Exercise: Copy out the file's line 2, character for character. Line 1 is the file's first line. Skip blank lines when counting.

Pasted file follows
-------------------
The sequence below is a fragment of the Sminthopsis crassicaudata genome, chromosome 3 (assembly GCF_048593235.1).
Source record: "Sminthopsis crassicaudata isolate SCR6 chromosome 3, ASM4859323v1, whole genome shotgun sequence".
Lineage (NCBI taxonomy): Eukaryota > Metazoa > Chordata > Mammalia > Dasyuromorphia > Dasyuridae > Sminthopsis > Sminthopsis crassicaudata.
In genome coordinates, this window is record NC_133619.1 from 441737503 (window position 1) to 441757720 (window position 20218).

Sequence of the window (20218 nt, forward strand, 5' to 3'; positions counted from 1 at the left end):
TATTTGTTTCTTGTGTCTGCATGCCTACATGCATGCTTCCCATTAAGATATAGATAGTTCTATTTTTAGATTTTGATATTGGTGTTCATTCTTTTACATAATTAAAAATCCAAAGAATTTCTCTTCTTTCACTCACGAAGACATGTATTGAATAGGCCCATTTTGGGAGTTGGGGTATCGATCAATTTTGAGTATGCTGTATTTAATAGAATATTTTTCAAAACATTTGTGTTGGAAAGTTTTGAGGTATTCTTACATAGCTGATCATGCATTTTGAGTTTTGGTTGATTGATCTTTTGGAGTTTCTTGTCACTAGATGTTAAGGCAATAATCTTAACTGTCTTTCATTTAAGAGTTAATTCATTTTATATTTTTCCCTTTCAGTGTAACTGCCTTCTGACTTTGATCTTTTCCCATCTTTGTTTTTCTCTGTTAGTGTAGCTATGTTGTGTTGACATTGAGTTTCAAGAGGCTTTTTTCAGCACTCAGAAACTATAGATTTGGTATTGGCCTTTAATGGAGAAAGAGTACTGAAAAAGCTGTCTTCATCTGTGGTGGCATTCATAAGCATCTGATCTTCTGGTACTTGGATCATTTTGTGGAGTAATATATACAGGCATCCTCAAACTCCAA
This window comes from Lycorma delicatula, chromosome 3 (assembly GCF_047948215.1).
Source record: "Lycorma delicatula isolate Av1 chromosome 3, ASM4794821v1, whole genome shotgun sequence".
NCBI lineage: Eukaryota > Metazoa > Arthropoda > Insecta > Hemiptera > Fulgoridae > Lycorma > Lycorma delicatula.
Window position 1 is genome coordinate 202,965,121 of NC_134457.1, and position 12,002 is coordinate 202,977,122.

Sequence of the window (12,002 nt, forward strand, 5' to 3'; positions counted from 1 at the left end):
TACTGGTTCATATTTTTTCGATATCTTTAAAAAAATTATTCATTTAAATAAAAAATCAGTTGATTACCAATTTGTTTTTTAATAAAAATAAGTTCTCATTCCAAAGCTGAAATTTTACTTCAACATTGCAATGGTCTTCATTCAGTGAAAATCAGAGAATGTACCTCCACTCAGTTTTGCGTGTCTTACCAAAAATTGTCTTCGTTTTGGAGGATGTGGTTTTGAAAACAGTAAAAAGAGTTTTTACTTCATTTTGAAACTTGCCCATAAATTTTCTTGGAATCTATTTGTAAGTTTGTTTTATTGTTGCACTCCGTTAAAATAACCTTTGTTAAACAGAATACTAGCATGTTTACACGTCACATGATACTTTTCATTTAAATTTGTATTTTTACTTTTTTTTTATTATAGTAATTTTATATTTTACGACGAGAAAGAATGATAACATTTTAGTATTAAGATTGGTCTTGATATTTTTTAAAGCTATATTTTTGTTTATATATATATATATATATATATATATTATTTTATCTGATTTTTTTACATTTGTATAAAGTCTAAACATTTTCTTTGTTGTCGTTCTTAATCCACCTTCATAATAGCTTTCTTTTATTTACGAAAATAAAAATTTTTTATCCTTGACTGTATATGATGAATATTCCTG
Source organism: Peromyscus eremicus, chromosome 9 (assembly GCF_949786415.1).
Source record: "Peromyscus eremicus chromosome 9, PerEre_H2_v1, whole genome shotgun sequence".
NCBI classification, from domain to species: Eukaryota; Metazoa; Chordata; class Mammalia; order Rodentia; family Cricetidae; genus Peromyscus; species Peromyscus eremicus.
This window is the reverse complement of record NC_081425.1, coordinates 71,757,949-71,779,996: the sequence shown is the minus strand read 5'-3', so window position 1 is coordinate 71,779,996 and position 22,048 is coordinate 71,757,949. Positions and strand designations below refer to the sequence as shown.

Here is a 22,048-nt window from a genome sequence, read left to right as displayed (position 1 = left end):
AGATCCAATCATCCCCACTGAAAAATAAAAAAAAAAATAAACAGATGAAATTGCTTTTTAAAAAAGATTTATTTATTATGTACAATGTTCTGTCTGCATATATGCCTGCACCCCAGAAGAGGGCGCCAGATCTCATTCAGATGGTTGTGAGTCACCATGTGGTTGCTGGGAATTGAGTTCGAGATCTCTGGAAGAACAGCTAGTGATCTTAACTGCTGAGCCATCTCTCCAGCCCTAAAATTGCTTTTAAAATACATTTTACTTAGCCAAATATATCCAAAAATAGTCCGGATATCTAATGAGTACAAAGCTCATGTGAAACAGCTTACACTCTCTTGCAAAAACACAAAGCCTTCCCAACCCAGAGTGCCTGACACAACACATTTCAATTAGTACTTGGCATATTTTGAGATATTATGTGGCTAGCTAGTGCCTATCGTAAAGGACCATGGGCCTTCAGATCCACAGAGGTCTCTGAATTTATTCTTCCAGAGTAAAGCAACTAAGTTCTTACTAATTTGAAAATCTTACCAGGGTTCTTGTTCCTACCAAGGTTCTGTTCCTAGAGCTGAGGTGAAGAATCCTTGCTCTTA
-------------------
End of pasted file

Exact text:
Source record: "Sminthopsis crassicaudata isolate SCR6 chromosome 3, ASM4859323v1, whole genome shotgun sequence".